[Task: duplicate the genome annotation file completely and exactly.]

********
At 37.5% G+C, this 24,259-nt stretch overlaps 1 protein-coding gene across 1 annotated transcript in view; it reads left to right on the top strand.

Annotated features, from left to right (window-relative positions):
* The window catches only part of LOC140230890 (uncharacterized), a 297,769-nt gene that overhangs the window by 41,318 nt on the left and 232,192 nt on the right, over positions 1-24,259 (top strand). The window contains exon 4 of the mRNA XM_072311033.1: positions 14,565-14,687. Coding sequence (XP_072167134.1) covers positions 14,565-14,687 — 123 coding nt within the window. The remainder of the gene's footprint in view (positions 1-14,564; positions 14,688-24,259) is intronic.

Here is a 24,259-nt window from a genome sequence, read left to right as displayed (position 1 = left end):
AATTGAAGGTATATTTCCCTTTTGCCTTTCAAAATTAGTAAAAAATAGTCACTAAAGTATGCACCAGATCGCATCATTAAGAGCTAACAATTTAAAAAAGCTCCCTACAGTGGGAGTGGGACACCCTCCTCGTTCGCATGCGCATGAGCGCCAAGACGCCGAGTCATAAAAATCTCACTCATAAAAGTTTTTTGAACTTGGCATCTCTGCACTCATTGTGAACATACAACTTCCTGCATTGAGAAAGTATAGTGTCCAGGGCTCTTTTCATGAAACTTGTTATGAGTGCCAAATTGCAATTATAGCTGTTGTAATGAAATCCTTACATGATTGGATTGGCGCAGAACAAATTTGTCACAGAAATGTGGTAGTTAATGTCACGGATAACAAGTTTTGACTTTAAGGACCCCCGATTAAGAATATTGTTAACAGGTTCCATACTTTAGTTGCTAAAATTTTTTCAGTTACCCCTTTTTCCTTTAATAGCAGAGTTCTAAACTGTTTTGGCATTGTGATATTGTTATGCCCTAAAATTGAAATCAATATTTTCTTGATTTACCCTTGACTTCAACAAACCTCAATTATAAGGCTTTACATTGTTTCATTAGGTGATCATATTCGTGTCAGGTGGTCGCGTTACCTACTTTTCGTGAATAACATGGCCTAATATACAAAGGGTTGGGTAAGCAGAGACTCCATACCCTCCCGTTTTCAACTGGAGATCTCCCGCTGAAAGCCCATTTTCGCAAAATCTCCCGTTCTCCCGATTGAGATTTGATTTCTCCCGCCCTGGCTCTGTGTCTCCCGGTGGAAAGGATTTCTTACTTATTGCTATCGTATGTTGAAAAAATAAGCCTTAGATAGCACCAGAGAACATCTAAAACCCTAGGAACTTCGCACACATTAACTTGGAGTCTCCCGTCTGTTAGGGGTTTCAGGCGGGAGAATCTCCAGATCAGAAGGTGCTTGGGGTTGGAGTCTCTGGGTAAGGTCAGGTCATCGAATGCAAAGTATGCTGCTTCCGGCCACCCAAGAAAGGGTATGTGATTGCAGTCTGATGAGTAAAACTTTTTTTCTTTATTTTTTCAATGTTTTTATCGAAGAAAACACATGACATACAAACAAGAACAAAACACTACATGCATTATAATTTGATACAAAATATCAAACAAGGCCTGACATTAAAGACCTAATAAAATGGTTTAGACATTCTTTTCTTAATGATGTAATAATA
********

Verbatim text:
At 37.5% G+C, this 24,259-nt stretch overlaps 1 protein-coding gene across 1 annotated transcript in view; it reads left to right on the top strand.

Annotated features, from left to right (window-relative positions):
* The window catches only part of LOC140230890 (uncharacterized), a 297,769-nt gene that overhangs the window by 41,318 nt on the left and 232,192 nt on the right, over positions 1-24,259 (top strand). The window contains exon 4 of the mRNA XM_072311033.1: positions 14,565-14,687. Coding sequence (XP_072167134.1) covers positions 14,565-14,687 — 123 coding nt within the window. The remainder of the gene's footprint in view (positions 1-14,564; positions 14,688-24,259) is intronic.

Here is a 24,259-nt window from a genome sequence, read left to right as displayed (position 1 = left end):
AATTGAAGGTATATTTCCCTTTTGCCTTTCAAAATTAGTAAAAAATAGTCACTAAAGTATGCACCAGATCGCATCATTAAGAGCTAACAATTTAAAAAAGCTCCCTACAGTGGGAGTGGGACACCCTCCTCGTTCGCATGCGCATGAGCGCCAAGACGCCGAGTCATAAAAATCTCACTCATAAAAGTTTTTTGAACTTGGCATCTCTGCACTCATTGTGAACATACAACTTCCTGCATTGAGAAAGTATAGTGTCCAGGGCTCTTTTCATGAAACTTGTTATGAGTGCCAAATTGCAATTATAGCTGTTGTAATGAAATCCTTACATGATTGGATTGGCGCAGAACAAATTTGTCACAGAAATGTGGTAGTTAATGTCACGGATAACAAGTTTTGACTTTAAGGACCCCCGATTAAGAATATTGTTAACAGGTTCCATACTTTAGTTGCTAAAATTTTTTCAGTTACCCCTTTTTCCTTTAATAGCAGAGTTCTAAACTGTTTTGGCATTGTGATATTGTTATGCCCTAAAATTGAAATCAATATTTTCTTGATTTACCCTTGACTTCAACAAACCTCAATTATAAGGCTTTACATTGTTTCATTAGGTGATCATATTCGTGTCAGGTGGTCGCGTTACCTACTTTTCGTGAATAACATGGCCTAATATACAAAGGGTTGGGTAAGCAGAGACTCCATACCCTCCCGTTTTCAACTGGAGATCTCCCGCTGAAAGCCCATTTTCGCAAAATCTCCCGTTCTCCCGATTGAGATTTGATTTCTCCCGCCCTGGCTCTGTGTCTCCCGGTGGAAAGGATTTCTTACTTATTGCTATCGTATGTTGAAAAAATAAGCCTTAGATAGCACCAGAGAACATCTAAAACCCTAGGAACTTCGCACACATTAACTTGGAGTCTCCCGTCTGTTAGGGGTTTCAGGCGGGAGAATCTCCAGATCAGAAGGTGCTTGGGGTTGGAGTCTCTGGGTAAGGTCAGGTCATCGAATGCAAAGTATGCTGCTTCCGGCCACCCAAGAAAGGGTATGTGATTGCAGTCTGATGAGTAAAACTTTTTTTCTTTATTTTTTCAATGTTTTTATCGAAGAAAACACATGACATACAAACAAGAACAAAACACTACATGCATTATAATTTGATACAAAATATCAAACAAGGCCTGACATTAAAGACCTAATAAAATGGTTTAGACATTCTTTTCTTAATGATGTAATAATA